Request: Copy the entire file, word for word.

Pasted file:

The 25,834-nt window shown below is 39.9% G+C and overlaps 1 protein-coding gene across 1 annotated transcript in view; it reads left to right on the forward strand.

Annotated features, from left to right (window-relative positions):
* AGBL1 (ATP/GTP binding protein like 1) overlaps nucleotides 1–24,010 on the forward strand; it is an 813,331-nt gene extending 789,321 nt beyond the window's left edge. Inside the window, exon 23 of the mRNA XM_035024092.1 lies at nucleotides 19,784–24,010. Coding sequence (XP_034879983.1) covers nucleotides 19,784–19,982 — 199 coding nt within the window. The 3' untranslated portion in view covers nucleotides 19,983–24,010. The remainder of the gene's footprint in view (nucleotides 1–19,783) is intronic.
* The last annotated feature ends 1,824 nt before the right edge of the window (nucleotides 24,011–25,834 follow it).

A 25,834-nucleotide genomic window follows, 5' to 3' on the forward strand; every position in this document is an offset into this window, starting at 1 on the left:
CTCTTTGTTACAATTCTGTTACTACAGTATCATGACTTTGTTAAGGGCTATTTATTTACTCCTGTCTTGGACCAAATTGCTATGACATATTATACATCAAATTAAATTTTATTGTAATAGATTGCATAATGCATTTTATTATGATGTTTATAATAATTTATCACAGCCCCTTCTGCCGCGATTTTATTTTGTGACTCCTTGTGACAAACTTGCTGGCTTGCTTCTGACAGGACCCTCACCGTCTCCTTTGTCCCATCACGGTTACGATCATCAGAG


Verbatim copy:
The 25,834-nt window shown below is 39.9% G+C and overlaps 1 protein-coding gene across 1 annotated transcript in view; it reads left to right on the forward strand.

Annotated features, from left to right (window-relative positions):
* AGBL1 (ATP/GTP binding protein like 1) overlaps nucleotides 1–24,010 on the forward strand; it is an 813,331-nt gene extending 789,321 nt beyond the window's left edge. Inside the window, exon 23 of the mRNA XM_035024092.1 lies at nucleotides 19,784–24,010. Coding sequence (XP_034879983.1) covers nucleotides 19,784–19,982 — 199 coding nt within the window. The 3' untranslated portion in view covers nucleotides 19,983–24,010. The remainder of the gene's footprint in view (nucleotides 1–19,783) is intronic.
* The last annotated feature ends 1,824 nt before the right edge of the window (nucleotides 24,011–25,834 follow it).

A 25,834-nucleotide genomic window follows, 5' to 3' on the forward strand; every position in this document is an offset into this window, starting at 1 on the left:
CTCTTTGTTACAATTCTGTTACTACAGTATCATGACTTTGTTAAGGGCTATTTATTTACTCCTGTCTTGGACCAAATTGCTATGACATATTATACATCAAATTAAATTTTATTGTAATAGATTGCATAATGCATTTTATTATGATGTTTATAATAATTTATCACAGCCCCTTCTGCCGCGATTTTATTTTGTGACTCCTTGTGACAAACTTGCTGGCTTGCTTCTGACAGGACCCTCACCGTCTCCTTTGTCCCATCACGGTTACGATCATCAGAG